Submit to the organization's governing body, for its approval, a written report that outlines the results of the aforementioned performance and effectiveness assessment and recommendations for future actions.
Program Service Expense Ratio: Standard 8
Spend at least 65% of its total expenses on program activities.
Fund Raising Expenses
Fund Raising Expense Ratio: Standard 9
Spending should be no more than 35% of related contributions on fund raising. Related contributions include donations, legacies, and other gifts received as a result of fund raising efforts.
Ending Net Assets: Standard 10
Avoid accumulating funds that could be used for current program activities. To meet this standard, the charity's unrestricted net assets available for use should not be more than three times the size of the past year's expenses or three times the size of the current year's budget, whichever is higher.
Financial Statements: Standard 11
Make available to all, on request, complete annual financial statements prepared in accordance with generally accepted accounting principles. When total annual gross income exceeds $500,000, these statements should be audited in accordance with generally accepted auditing standards. For charities whose annual gross income is less than $500,000, a review by a certified public accountant is sufficient to meet this standard. For charities whose annual gross income is less than $250,000, an internally produced, complete financial statement is sufficient to meet this standard.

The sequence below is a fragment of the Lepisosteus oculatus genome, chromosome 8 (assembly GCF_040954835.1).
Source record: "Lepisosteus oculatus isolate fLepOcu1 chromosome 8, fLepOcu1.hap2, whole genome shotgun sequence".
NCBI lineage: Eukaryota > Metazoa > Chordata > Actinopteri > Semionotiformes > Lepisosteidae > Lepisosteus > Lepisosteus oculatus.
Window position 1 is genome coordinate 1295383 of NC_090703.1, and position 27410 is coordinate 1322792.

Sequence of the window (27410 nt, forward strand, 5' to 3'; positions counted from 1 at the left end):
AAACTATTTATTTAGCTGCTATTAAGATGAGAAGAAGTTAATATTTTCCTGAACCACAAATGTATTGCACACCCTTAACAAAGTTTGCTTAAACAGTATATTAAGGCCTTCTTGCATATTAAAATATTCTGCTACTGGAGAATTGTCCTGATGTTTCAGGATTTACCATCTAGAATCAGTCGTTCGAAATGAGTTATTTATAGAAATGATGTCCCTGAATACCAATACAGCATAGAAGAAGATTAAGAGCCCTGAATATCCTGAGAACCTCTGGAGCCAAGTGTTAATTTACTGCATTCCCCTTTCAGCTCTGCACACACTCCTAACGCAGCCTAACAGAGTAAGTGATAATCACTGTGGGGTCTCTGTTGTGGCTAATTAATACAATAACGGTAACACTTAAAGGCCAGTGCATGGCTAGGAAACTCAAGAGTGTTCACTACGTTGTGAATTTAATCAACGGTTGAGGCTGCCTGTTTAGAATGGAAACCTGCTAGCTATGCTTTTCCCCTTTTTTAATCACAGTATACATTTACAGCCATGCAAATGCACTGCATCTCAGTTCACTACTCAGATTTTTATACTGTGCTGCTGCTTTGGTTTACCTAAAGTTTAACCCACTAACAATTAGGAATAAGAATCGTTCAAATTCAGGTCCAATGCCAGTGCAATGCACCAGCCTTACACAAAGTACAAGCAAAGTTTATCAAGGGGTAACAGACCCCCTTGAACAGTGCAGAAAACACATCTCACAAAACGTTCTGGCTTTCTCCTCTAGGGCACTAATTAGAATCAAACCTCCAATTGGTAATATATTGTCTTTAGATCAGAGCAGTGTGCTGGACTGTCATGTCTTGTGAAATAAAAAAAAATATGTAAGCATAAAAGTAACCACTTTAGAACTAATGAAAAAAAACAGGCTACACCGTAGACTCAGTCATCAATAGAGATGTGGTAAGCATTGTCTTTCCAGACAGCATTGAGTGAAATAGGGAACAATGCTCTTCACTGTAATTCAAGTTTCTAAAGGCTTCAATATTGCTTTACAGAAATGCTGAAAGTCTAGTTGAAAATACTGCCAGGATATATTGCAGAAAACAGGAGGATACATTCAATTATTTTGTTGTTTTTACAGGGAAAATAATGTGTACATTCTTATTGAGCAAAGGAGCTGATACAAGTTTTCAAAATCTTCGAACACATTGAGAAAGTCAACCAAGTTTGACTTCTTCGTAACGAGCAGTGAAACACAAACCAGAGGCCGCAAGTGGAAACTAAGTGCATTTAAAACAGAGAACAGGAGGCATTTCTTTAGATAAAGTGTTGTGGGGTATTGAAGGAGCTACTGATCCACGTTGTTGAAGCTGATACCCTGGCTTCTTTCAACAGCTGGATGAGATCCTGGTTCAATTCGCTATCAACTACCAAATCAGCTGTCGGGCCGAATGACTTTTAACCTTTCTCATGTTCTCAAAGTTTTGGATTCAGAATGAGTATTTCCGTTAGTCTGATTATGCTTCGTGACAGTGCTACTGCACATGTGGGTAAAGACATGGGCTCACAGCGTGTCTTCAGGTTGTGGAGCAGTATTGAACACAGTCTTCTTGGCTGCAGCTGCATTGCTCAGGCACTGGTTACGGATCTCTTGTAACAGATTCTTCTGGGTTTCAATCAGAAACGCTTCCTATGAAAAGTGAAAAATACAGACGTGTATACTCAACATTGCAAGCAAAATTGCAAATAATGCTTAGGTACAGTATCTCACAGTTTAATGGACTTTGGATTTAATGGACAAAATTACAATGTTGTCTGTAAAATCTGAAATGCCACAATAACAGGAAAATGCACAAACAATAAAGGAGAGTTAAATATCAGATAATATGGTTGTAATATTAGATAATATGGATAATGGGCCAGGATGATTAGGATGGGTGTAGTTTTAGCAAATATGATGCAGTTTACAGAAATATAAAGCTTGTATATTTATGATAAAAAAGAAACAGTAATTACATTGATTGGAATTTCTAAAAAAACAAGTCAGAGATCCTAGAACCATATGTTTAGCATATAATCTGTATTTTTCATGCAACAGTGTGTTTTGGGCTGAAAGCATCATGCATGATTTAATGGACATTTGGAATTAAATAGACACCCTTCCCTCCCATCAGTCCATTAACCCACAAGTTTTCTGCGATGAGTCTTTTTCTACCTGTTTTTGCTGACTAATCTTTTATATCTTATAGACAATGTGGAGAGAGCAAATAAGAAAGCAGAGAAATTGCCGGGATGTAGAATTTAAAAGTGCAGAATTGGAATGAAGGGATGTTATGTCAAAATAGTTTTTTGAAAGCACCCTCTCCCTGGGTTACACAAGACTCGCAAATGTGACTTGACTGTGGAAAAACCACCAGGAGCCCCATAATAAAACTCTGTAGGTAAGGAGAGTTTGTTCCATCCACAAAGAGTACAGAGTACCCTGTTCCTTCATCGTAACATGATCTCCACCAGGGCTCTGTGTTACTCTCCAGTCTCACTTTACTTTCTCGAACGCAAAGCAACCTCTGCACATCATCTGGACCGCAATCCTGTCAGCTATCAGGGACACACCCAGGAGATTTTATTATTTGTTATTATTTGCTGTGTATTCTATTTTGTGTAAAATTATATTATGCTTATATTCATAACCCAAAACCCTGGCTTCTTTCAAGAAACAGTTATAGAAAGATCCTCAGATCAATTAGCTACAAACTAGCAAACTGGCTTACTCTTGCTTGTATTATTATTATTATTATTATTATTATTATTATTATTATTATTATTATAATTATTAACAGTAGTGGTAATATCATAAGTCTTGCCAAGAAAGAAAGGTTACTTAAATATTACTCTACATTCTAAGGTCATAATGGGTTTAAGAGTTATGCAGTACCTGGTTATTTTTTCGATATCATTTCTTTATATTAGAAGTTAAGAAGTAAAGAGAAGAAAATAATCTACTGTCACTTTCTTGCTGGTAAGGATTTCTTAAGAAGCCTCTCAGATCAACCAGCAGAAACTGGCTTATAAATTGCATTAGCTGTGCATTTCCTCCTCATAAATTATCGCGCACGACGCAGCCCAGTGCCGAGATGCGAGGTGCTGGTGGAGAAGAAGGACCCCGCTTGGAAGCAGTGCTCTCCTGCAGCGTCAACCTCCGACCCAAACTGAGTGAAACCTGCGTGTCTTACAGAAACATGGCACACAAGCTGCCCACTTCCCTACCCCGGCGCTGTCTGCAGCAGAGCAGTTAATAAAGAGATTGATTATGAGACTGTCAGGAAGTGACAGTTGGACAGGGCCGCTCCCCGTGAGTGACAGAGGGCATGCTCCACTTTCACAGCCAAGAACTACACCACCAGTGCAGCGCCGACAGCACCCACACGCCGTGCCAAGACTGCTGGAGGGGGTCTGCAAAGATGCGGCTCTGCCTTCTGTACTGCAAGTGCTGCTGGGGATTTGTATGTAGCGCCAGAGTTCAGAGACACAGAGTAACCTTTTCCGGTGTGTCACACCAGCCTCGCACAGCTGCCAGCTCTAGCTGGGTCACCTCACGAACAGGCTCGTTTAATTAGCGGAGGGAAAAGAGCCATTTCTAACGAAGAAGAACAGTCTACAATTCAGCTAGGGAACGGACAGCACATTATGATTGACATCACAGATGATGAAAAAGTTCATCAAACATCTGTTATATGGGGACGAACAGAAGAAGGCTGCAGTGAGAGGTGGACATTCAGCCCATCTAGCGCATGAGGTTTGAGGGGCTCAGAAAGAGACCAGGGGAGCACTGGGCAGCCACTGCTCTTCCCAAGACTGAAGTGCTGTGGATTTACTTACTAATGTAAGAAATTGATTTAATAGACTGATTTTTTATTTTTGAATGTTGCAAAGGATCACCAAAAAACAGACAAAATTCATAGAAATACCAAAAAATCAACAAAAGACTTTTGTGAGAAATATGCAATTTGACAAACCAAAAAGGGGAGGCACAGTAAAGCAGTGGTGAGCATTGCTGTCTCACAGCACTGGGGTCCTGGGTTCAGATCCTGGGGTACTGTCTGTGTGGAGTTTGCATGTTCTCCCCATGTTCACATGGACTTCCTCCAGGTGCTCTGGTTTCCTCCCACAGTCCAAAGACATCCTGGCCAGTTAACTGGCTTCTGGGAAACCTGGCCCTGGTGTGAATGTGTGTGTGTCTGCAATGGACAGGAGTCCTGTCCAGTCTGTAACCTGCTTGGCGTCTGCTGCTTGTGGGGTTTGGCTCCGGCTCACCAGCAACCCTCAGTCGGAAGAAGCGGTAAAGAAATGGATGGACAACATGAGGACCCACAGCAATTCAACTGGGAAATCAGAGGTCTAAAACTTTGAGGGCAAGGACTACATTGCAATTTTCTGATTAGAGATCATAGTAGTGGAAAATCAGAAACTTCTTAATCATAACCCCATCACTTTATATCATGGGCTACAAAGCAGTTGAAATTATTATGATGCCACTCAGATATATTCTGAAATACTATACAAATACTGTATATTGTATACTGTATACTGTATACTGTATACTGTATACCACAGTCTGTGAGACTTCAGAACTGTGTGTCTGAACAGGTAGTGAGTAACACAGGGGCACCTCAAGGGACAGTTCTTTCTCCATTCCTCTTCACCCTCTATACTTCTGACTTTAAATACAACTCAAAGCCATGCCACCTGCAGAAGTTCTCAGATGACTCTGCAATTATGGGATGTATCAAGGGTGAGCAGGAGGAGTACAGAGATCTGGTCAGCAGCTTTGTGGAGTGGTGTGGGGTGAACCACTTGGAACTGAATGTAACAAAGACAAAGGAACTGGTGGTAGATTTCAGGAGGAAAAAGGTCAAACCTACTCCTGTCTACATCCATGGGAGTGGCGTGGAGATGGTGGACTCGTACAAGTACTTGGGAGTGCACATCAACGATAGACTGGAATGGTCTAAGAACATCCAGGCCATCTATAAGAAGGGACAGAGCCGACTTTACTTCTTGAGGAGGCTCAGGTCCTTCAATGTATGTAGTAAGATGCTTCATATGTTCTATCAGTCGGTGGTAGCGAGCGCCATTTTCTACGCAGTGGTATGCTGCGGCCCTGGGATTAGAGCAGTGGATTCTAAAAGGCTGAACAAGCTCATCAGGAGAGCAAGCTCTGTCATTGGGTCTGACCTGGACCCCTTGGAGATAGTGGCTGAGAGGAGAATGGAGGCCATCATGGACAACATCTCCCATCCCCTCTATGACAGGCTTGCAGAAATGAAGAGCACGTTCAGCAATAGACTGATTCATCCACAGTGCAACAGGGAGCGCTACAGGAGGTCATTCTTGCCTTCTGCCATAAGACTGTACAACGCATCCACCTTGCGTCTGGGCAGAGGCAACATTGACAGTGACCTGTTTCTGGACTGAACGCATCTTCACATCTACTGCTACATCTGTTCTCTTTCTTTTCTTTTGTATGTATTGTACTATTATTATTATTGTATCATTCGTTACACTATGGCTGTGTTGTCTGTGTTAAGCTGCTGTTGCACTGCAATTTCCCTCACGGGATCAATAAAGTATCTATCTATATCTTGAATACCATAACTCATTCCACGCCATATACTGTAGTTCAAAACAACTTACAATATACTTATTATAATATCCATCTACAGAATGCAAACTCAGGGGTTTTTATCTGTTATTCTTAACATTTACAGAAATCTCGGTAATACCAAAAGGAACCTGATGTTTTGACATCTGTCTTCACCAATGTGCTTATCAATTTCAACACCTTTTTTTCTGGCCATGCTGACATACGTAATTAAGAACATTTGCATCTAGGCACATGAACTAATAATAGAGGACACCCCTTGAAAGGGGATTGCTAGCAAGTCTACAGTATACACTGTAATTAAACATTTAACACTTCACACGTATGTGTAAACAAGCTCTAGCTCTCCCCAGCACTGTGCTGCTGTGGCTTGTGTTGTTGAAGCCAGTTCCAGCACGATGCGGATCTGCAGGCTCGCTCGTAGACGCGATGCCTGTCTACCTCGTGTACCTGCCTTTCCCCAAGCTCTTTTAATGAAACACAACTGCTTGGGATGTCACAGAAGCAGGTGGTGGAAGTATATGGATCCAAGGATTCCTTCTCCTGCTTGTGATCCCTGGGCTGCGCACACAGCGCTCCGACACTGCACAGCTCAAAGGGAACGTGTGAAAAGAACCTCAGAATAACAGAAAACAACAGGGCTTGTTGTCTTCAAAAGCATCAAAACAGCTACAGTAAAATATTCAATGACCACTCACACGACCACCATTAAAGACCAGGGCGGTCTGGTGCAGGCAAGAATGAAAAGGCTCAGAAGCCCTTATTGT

Detailed Expense Breakdown
Detailed Functional Breakdown of Expenses: Standard 12
Include in the financial statements a breakdown of expenses (e.g., salaries, travel, postage, etc.) that shows what portion of these expenses was allocated to program, fund raising, and administrative activities. If the charity has more than one major program category, the schedule should provide a breakdown for each category.
Accurate Expense Reporting
Accuracy of Expenses in Financial Statements: Standard 13
Accurately report the charity's expenses, including any joint cost allocations, in its financial statements. For example, audited or unaudited statements which inaccurately claim zero fund raising expenses or otherwise understate the amount a charity spends on fund raising, and/or overstate the amount it spends on programs will not meet this standard.
Budget: Standard 14
Have a board-approved annual budget for its current fiscal year, outlining projected expenses for major program activities, fund raising, and administration.
Fund Raising & Info
Misleading Appeals: Standard 15